I was lucky to be chosen to participate in an international youth exchange in 2008. This was organised through my then work place so I did not have to pay for any of it. Another employee working at a different branch of the company, Christine, was also selected. We spent a month and a half in Senegal and it was an amazing trip.
I didn’t know what to expect and I tried to carry no expectations with me and just go and take in the reality of the country. I was able to for the most part. Except there were two employees that went the year before and Christine and I spoke to them about their experience. I didn’t find it helpful. They couldn’t have been more opposite to us so of course how we perceive things would be and were totally different.
Senegal is the western most country in Africa and is mostly French speaking. I did struggle a bit but my French improved while I was there. Even though it was a work trip our agenda had built in sight seeing and with weekends and most evenings off who could complain. Christine and I stayed with two families. So for the duration of our trip we were fully immersed in Senegalese life. The first 3 weeks we were in the capitol city of Dakar.
The first family we stayed with was Henri’s family. He volunteered with the organisation we were doing the exchange with. This picture shows our home for 4 weeks though it looks nothing like this now. They were doing renovations to the home near the end of our trip.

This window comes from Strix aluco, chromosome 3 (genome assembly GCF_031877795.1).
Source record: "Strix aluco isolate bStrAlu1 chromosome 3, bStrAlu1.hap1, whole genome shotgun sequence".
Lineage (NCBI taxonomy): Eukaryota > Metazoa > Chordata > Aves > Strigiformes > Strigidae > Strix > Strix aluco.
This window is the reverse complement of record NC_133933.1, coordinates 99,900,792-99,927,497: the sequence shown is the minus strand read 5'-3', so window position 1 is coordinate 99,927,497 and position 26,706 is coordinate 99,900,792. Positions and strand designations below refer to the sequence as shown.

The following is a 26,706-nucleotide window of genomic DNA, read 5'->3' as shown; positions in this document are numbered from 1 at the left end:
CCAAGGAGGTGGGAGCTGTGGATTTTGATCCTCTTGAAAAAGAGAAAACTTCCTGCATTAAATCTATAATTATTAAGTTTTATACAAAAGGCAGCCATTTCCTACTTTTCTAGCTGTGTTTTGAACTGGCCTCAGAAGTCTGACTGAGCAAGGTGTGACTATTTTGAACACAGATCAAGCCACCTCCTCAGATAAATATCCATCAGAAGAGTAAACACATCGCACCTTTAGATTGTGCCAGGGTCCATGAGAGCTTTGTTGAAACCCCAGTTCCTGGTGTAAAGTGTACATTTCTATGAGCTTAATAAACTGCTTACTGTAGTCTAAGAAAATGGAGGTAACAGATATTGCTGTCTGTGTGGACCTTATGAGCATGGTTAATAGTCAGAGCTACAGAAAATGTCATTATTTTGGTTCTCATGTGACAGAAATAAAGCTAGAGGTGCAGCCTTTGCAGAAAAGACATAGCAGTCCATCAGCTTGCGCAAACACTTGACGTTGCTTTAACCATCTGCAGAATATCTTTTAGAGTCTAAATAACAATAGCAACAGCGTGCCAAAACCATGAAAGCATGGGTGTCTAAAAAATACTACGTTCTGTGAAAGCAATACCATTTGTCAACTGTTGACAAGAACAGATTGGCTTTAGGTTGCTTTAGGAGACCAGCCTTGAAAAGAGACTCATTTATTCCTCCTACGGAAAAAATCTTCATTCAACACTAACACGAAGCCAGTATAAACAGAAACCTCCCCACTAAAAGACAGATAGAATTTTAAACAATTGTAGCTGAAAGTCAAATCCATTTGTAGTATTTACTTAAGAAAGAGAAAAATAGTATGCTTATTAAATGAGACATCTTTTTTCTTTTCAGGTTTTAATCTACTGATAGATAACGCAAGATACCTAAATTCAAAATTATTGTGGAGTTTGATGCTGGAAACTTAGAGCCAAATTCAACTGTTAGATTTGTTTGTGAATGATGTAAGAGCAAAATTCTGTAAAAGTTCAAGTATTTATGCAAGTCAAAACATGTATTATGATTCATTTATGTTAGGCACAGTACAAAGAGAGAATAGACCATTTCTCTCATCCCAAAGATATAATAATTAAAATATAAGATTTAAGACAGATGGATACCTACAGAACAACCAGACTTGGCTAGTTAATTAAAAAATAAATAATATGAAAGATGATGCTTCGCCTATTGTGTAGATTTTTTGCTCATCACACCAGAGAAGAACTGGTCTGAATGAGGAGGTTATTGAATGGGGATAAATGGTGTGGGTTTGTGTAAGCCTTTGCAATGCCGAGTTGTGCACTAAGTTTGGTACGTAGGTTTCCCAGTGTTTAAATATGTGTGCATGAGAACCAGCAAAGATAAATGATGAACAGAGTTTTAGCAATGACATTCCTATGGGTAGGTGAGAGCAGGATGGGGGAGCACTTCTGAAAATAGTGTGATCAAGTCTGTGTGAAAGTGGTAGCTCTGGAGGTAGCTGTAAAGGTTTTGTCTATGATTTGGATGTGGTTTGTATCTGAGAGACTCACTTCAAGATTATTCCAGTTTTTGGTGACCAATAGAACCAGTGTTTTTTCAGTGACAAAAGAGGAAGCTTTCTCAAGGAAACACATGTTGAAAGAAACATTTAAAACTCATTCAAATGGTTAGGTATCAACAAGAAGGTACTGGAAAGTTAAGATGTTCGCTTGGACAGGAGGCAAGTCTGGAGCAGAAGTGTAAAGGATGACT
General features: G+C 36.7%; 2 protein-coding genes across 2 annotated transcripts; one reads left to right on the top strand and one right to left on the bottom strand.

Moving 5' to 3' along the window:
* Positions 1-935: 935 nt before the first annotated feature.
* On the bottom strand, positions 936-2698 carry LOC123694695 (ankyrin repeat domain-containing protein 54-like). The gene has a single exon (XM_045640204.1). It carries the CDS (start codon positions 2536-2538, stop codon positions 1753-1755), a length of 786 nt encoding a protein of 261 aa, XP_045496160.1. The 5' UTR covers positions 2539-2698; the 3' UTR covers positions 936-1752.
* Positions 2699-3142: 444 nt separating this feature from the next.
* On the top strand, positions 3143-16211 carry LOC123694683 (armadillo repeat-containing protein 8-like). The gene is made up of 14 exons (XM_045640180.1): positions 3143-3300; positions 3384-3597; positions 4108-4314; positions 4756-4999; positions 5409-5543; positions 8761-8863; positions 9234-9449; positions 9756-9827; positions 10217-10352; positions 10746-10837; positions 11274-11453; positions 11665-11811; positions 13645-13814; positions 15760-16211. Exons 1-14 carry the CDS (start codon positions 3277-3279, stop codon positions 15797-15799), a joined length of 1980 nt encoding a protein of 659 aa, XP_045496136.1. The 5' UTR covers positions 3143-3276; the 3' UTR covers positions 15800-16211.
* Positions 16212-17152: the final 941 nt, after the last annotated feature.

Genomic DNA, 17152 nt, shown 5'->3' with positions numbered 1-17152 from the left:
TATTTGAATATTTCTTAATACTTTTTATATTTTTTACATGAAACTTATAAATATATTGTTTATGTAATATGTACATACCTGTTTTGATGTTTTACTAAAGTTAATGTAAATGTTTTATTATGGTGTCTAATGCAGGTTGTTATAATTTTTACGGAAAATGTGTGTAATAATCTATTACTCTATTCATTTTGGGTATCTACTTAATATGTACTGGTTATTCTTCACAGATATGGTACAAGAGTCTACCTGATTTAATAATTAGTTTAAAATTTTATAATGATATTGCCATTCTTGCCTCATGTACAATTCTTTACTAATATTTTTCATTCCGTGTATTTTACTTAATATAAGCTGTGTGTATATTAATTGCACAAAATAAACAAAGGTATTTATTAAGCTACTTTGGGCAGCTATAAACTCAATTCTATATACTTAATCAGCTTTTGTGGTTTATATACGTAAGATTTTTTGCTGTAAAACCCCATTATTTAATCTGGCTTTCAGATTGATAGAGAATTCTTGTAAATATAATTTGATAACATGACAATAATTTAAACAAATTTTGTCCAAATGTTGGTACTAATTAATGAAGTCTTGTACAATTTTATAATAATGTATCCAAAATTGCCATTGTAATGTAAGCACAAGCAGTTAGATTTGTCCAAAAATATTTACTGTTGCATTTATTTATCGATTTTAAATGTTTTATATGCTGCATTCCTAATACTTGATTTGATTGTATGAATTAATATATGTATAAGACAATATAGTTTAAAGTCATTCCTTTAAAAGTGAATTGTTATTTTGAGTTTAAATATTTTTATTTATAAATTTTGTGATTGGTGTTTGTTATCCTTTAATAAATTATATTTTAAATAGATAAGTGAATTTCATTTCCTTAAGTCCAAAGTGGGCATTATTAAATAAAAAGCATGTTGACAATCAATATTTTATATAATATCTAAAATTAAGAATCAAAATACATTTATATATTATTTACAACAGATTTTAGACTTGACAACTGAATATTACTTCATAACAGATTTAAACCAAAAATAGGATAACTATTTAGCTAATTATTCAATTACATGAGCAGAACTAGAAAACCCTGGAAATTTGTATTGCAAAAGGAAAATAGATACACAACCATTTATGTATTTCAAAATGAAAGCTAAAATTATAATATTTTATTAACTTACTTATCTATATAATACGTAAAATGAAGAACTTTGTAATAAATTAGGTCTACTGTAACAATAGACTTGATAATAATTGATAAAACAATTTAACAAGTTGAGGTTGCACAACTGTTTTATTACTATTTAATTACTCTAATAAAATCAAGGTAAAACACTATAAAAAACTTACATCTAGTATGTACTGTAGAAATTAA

Our agenda started off working with kindergarten age kids. While they were cute, Christine and I got bored with this quickly and asked to switch up our schedule. So we ended up visiting a lot of other community agencies.
Christine is fully bilingual and she translated a lot for me during our trip. The health centre we visited was mainly a place where people can get rapid testing for HIV. A group of Gambians also attended and since they speak English there had to be translation for all of us, I was very happy with that.
Liberation statue of the slaves – Goreé Island, a port for the slave trade.
We ended up visiting Goree Island two times. The first time we went late in the day on a Saturday. So it was busy and we had to leave to catch the ferry back. We returned on a weekday and really got to explore at a more leisurely pace. The slave house is preserved as it was used back in the day. It was emotional as one might expect but interesting to see a historical place like that.
Part 2: Senegal – Villages
Part 3: Senegal – saying goodbye